- Hellgate Dell: This landmark was once the fiendish stronghold of Hellgate Keep, and before that Ascalhorn. Although Turlang and the treants acted as stewards of the region, the grim fortress that stood before was ruled by the Ascalhi wizard Wulgreth.
- Karse: This settlement was built around the location where Karsus fell to Toril, following his brief ascension to godhood in −339 DR. It was ruled by the lich, and former Netherese arcanist Wulgreth.
- Shadowtop Cathedral: The massive shadowtop trees that composed this grove created a far-reaching canopy that allowed little sunlight to reach the forest floor. It was a vital meeting site for the Emerald Enclave during the 15th century.
Appendix[edit | edit source]
[edit | edit source]
- Legacy of the Green Regent, from the official Forgotten Realms website.
Further reading[edit | edit source]
- Rand Sharpsword (2001-12-19). More High Forest, Savage Frontier, and Silver Marches!. Rand's Travelogue. Wizards of the Coast. Retrieved on 2010-10-31.
Notes[edit | edit source]
- In The North: Guide to the Savage Frontier, the High Forest is recorded as being up to 500 miles across, and is considered the greatest forest in Faerûn, covering nearly 20% of the lands of what is called the "Savage Frontier". However in the Forgotten Realms Campaign Setting, due to the 'squishing' of the original realms map, the High Forest is shown as being about 160 miles across.
References[edit | edit source]
- Ed Greenwood, Sean K. Reynolds, Skip Williams, Rob Heinsoo (June 2001). Forgotten Realms Campaign Setting 3rd edition. (Wizards of the Coast), p. 165. ISBN 0-7869-1836-5.
- Ed Greenwood (1993). Volo's Guide to the North. (TSR, Inc), p. 189. ISBN 1-5607-6678-6.
- Ed Greenwood, Sean K. Reynolds, Skip Williams, Rob Heinsoo (June 2001). Forgotten Realms Campaign Setting 3rd edition. (Wizards of the Coast), p. 166. ISBN 0-7869-1836-5.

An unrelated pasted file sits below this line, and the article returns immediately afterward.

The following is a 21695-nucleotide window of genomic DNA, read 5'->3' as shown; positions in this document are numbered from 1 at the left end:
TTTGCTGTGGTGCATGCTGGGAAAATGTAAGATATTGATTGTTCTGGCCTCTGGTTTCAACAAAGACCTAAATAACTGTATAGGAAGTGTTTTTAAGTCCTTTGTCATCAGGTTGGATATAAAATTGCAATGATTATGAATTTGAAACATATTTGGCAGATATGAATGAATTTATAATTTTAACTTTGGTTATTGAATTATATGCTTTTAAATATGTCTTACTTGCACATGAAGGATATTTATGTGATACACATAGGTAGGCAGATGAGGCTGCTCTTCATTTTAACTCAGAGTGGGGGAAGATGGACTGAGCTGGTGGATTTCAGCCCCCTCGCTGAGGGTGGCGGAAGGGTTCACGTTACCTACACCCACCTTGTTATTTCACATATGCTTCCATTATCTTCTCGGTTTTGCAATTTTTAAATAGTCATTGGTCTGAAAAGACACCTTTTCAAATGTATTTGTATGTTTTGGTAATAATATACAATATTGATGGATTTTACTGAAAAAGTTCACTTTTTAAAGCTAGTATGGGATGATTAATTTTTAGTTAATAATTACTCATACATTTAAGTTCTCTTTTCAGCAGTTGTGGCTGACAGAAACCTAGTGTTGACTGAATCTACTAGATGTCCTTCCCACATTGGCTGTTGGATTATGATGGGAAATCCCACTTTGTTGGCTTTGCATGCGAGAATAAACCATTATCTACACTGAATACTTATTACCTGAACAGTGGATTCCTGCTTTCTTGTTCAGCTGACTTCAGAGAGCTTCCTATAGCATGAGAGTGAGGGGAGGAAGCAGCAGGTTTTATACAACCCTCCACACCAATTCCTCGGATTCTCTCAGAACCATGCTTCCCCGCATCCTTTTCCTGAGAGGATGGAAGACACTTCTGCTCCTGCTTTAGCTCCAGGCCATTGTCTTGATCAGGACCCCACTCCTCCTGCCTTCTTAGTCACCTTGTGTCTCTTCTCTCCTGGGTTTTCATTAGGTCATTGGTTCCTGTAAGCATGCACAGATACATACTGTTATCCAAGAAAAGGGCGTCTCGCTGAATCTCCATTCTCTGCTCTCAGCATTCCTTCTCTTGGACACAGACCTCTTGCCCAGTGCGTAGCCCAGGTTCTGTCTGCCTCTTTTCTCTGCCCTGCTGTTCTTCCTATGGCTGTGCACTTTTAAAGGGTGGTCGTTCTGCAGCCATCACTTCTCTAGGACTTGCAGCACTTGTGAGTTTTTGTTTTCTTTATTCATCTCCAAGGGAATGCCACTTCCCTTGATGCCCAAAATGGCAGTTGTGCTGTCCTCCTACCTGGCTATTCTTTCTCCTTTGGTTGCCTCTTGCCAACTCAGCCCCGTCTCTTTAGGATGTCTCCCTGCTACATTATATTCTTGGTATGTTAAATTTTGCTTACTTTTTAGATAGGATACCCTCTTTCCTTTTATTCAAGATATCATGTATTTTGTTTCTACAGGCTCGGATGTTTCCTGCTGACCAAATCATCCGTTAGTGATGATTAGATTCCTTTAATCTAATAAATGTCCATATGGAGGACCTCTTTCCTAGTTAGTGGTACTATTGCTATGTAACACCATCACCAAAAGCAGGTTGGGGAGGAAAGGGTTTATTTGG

- Jennell Jaquays (as Paul Jaquays) (1988). The Savage Frontier. (TSR, Inc), p. 51. ISBN 0-88038-593-6.
- Jennell Jaquays (as Paul Jaquays) (1988). The Savage Frontier. (TSR, Inc), p. 50. ISBN 0-88038-593-6.
- slade, James Butler (November 1996). Netheril: Empire of Magic (The Winds of Netheril). (TSR, Inc.), p. 12. ISBN 0-7869-0437-2.
- Richard Baker, Ed Bonny, Travis Stout (February 2005). Lost Empires of Faerûn. (Wizards of the Coast), p. 84. ISBN 0-7869-3654-1.
- Richard Baker, Ed Bonny, Travis Stout (February 2005). Lost Empires of Faerûn. (Wizards of the Coast), p. 90. ISBN 0-7869-3654-1.
- Ed Greenwood and Jason Carl (July 2002). Silver Marches. (Wizards of the Coast), p. 31. ISBN 0-7869-2835-2.
- Ed Greenwood and Jason Carl (July 2002). Silver Marches. (Wizards of the Coast), p. 28. ISBN 0-7869-2835-2.
- Kim Mohan ed. (2015). Sword Coast Adventurer's Guide. (Wizards of the Coast), p. 86. ISBN 978-0786965809.
- Richard Baker, Ed Bonny, Travis Stout (February 2005). Lost Empires of Faerûn. (Wizards of the Coast), p. 83. ISBN 0-7869-3654-1.
- Richard Baker, Ed Bonny, Travis Stout (February 2005). Lost Empires of Faerûn. (Wizards of the Coast), p. 85. ISBN 0-7869-3654-1.
- Ed Greenwood, Sean K. Reynolds, Skip Williams, Rob Heinsoo (June 2001). Forgotten Realms Campaign Setting 3rd edition. (Wizards of the Coast), p. 167. ISBN 0-7869-1836-5.
- Richard Baker (August 2004). Forsaken House. (Wizards of the Coast), p. 33. ISBN 0-7869-3260-0.
- Richard Baker, Ed Bonny, Travis Stout (February 2005). Lost Empires of Faerûn. (Wizards of the Coast), p. 91. ISBN 0-7869-3654-1.
- Map included in Bruce R. Cordell, Ed Greenwood, Chris Sims (August 2008). Forgotten Realms Campaign Guide. (Wizards of the Coast). ISBN 978-0-7869-4924-3.
- Jennell Jaquays (as Paul Jaquays) (1988). The Savage Frontier. (TSR, Inc), p. 46. ISBN 0-88038-593-6.
- Ed Greenwood, Sean K. Reynolds, Skip Williams, Rob Heinsoo (June 2001). Forgotten Realms Campaign Setting 3rd edition. (Wizards of the Coast), p. 169. ISBN 0-7869-1836-5.
- Jennell Jaquays (as Paul Jaquays) (1988). The Savage Frontier. (TSR, Inc), p. 31. ISBN 0-88038-593-6.
- Richard Baker, Ed Bonny, Travis Stout (February 2005). Lost Empires of Faerûn. (Wizards of the Coast), p. 86. ISBN 0-7869-3654-1.
- slade, et al. (April 1996). “The Wilderness”. In James Butler ed. The North: Guide to the Savage Frontier (TSR, Inc.), p. 57. ISBN 0-7869-0391-0.
- Brian R. James and Ed Greenwood (September, 2007). The Grand History of the Realms. (Wizards of the Coast), p. 12. ISBN 978-0-7869-4731-7.
- Ed Greenwood, Eric L. Boyd, Darrin Drader (July 2004). Serpent Kingdoms. (Wizards of the Coast), p. 97. ISBN 0-7869-3277-5.
- Richard Baker, Ed Bonny, Travis Stout (February 2005). Lost Empires of Faerûn. (Wizards of the Coast), p. 98. ISBN 0-7869-3654-1.
- Christopher Perkins (September 6, 2016). Storm King's Thunder. Edited by Kim Mohan, Michele Carter. (Wizards of the Coast), p. 107. ISBN 978-0786966004.
- slade, et al. (April 1996). “The Wilderness”. In James Butler ed. The North: Guide to the Savage Frontier (TSR, Inc.), pp. 51, 56. ISBN 0-7869-0391-0.